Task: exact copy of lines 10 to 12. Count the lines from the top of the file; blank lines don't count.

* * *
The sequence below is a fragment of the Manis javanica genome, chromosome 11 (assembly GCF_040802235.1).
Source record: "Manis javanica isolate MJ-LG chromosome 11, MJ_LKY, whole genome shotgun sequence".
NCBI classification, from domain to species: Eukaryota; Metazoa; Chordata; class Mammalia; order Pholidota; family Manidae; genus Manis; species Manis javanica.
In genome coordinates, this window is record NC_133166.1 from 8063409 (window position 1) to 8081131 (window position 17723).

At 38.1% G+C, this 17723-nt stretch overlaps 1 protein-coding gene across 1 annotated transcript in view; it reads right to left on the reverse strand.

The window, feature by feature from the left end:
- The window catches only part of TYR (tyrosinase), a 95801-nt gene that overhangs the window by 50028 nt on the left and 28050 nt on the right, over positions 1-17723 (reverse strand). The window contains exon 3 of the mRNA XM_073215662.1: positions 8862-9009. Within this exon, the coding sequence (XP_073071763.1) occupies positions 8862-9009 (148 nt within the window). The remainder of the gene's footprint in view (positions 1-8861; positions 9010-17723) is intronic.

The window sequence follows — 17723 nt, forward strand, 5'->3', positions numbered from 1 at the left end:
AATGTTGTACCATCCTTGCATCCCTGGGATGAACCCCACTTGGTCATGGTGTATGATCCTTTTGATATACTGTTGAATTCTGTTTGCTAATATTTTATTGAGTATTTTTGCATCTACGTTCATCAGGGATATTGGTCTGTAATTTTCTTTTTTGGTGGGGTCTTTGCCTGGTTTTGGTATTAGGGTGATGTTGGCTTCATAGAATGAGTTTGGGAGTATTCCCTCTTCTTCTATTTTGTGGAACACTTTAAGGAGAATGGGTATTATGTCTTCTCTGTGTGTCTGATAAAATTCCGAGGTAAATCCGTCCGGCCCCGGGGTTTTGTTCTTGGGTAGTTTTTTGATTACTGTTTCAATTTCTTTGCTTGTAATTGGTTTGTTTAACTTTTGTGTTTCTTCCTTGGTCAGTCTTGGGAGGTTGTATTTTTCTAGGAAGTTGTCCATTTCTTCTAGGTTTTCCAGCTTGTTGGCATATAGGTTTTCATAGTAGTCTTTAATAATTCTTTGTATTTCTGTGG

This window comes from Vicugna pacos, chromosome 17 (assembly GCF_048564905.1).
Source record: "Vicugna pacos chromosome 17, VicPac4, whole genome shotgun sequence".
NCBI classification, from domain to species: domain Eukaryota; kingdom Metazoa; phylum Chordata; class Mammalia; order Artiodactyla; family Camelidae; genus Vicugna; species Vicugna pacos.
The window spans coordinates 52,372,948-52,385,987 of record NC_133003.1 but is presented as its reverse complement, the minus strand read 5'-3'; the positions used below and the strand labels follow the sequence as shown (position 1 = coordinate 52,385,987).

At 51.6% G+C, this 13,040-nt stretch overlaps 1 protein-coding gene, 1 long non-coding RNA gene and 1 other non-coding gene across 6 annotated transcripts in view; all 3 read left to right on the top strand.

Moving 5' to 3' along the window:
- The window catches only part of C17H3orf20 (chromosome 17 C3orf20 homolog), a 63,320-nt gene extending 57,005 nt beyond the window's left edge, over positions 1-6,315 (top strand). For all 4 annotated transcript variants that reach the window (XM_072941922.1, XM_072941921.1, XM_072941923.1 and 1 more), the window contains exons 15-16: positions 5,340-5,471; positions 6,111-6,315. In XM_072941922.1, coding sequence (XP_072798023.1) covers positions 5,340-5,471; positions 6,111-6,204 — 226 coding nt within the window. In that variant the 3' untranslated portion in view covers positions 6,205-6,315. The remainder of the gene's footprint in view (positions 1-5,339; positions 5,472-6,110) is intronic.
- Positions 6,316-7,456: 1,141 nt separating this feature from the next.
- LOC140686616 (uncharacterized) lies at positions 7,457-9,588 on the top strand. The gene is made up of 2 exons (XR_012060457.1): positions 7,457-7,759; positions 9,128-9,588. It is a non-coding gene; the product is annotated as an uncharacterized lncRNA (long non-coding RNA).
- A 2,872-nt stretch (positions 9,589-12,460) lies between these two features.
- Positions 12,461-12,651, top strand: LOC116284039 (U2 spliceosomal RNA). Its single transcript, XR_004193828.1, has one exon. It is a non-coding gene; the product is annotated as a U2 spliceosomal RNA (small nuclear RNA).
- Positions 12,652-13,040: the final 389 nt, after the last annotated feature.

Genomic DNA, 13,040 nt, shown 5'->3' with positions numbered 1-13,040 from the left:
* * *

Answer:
This window comes from Vicugna pacos, chromosome 17 (assembly GCF_048564905.1).
Source record: "Vicugna pacos chromosome 17, VicPac4, whole genome shotgun sequence".
NCBI classification, from domain to species: domain Eukaryota; kingdom Metazoa; phylum Chordata; class Mammalia; order Artiodactyla; family Camelidae; genus Vicugna; species Vicugna pacos.